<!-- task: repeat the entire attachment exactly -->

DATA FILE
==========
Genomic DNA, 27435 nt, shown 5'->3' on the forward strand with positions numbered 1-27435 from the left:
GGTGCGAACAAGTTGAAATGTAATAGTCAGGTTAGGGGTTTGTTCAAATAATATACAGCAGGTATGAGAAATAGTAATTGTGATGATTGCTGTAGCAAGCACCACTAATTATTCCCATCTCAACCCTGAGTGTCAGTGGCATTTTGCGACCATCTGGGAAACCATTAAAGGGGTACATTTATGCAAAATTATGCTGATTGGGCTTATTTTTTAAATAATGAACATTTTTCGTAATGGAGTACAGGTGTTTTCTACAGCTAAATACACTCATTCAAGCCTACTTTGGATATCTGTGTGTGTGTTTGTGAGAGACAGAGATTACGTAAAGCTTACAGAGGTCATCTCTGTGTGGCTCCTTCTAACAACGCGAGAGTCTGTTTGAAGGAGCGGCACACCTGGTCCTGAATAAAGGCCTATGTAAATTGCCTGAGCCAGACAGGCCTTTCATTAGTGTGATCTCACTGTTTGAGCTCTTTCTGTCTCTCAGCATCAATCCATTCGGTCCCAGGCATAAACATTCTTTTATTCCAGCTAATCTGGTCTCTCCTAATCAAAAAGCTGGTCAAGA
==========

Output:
Genomic DNA, 27435 nt, shown 5'->3' on the forward strand with positions numbered 1-27435 from the left:
GGTGCGAACAAGTTGAAATGTAATAGTCAGGTTAGGGGTTTGTTCAAATAATATACAGCAGGTATGAGAAATAGTAATTGTGATGATTGCTGTAGCAAGCACCACTAATTATTCCCATCTCAACCCTGAGTGTCAGTGGCATTTTGCGACCATCTGGGAAACCATTAAAGGGGTACATTTATGCAAAATTATGCTGATTGGGCTTATTTTTTAAATAATGAACATTTTTCGTAATGGAGTACAGGTGTTTTCTACAGCTAAATACACTCATTCAAGCCTACTTTGGATATCTGTGTGTGTGTTTGTGAGAGACAGAGATTACGTAAAGCTTACAGAGGTCATCTCTGTGTGGCTCCTTCTAACAACGCGAGAGTCTGTTTGAAGGAGCGGCACACCTGGTCCTGAATAAAGGCCTATGTAAATTGCCTGAGCCAGACAGGCCTTTCATTAGTGTGATCTCACTGTTTGAGCTCTTTCTGTCTCTCAGCATCAATCCATTCGGTCCCAGGCATAAACATTCTTTTATTCCAGCTAATCTGGTCTCTCCTAATCAAAAAGCTGGTCAAGA